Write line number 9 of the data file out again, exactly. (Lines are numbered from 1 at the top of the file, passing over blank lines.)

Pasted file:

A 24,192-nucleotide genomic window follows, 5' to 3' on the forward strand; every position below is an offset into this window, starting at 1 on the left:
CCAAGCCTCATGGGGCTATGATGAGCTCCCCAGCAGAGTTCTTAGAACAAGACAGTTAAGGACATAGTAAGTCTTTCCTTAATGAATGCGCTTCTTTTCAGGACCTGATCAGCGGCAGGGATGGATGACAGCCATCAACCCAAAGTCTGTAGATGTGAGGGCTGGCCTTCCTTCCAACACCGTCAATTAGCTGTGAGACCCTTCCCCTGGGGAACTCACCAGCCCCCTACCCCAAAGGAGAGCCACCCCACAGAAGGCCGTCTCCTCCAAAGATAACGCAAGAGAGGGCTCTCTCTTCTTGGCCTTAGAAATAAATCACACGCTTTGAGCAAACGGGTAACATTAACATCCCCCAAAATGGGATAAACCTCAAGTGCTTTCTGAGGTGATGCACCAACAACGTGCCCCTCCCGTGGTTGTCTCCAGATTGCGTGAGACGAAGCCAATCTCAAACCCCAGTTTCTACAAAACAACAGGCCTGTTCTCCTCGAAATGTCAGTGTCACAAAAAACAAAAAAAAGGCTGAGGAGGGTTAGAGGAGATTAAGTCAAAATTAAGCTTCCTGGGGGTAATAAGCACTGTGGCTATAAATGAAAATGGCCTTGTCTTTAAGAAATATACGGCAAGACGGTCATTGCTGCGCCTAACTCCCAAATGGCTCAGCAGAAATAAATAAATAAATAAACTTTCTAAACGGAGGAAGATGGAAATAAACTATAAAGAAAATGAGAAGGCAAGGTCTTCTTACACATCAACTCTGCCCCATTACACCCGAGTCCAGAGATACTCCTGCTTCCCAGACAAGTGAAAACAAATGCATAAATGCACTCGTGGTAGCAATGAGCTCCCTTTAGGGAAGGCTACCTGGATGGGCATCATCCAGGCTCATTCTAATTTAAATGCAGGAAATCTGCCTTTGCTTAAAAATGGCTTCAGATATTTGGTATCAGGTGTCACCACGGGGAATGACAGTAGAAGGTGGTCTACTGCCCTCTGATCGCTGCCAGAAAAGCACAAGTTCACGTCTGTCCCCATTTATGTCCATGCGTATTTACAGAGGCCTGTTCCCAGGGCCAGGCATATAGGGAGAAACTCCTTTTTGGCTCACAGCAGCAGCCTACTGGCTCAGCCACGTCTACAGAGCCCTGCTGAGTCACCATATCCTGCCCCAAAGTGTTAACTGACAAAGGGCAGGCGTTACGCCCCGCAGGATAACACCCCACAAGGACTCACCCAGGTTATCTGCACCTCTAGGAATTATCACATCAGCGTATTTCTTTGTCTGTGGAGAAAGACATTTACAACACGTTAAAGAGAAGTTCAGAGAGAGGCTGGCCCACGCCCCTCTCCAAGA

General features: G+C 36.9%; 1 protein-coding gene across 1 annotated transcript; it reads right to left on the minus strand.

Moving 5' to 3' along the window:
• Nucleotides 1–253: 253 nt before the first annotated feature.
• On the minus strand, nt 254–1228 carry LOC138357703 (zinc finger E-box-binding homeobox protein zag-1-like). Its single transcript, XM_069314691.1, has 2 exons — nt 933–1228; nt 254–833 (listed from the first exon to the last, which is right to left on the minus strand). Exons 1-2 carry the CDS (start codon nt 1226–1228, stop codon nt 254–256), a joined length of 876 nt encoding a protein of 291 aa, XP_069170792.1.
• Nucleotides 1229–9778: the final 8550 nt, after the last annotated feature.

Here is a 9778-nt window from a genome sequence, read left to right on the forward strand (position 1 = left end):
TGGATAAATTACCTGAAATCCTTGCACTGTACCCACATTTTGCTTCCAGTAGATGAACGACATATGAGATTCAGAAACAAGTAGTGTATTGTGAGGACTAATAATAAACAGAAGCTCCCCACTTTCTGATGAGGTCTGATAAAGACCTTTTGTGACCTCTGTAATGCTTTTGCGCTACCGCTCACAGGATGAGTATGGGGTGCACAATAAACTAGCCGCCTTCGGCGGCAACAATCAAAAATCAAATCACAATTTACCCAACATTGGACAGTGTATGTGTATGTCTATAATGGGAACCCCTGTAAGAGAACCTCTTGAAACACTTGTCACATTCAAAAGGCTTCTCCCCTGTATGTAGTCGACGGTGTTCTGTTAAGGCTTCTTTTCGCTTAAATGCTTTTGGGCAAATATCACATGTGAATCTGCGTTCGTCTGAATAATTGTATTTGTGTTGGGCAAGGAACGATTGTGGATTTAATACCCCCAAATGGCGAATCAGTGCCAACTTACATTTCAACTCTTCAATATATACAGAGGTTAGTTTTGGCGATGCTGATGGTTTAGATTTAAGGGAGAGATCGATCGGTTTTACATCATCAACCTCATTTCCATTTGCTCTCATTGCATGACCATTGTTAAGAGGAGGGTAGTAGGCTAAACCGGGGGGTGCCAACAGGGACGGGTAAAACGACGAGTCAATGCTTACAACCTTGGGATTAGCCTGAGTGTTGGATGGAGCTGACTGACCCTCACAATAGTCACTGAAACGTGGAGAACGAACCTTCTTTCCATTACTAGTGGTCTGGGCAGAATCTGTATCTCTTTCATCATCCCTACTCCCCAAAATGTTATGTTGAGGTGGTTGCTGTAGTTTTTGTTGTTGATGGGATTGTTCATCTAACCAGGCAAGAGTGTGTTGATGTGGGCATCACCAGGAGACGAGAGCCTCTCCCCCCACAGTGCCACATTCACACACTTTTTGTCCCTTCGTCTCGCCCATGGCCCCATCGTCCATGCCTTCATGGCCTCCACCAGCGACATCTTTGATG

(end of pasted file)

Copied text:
TGGATAAATTACCTGAAATCCTTGCACTGTACCCACATTTTGCTTCCAGTAGATGAACGACATATGAGATTCAGAAACAAGTAGTGTATTGTGAGGACTAATAATAAACAGAAGCTCCCCACTTTCTGATGAGGTCTGATAAAGACCTTTTGTGACCTCTGTAATGCTTTTGCGCTACCGCTCACAGGATGAGTATGGGGTGCACAATAAACTAGCCGCCTTCGGCGGCAACAATCAAAAATCAAATCACAATTTACCCAACATTGGACAGTGTATGTGTATGTCTATAATGGGAACCCCTGTAAGAGAACCTCTTGAAACACTTGTCACATTCAAAAGGCTTCTCCCCTGTATGTAGTCGACGGTGTTCTGTTAAGGCTTCTTTTCGCTTAAATGCTTTTGGGCAAATATCACATGTGAATCTGCGTTCGTCTGAATAATTGTATTTGTGTTGGGCAAGGAACGATTGTGGATTTAATACCCCCAAATGGCGAATCAGTGCCAACTTACATTTCAACTCTTCAATATATACAGAGGTTAGTTTTGGCGATGCTGATGGTTTAGATTTAAGGGAGAGATCGATCGGTTTTACATCATCAACCTCATTTCCATTTGCTCTCATTGCATGACCATTGTTAAGAGGAGGGTAGTAGGCTAAACCGGGGGGTGCCAACAGGGACGGGTAAAACGACGAGTCAATGCTTACAACCTTGGGATTAGCCTGAGTGTTGGATGGAGCTGACTGACCCTCACAATAGTCACTGAAACGTGGAGAACGAACCTTCTTTCCATTACTAGTGGTCTGGGCAGAATCTGTATCTCTTTCATCATCCCTACTCCCCAAAATGTTATGTTGAGGTGGTTGCTGTAGTTTTTGTTGTTGATGGGATTGTTCATCTAACCAGGCAAGAGTGTGTTGATGTGGGCATCACCAGGAGACGAGAGCCTCTCCCCCCACAGTGCCACATTCACACACTTTTTGTCCCTTCGTCTCGCCCATGGCCCCATCGTCCATGCCTTCATGGCCTCCACCAGCGACATCTTTGATG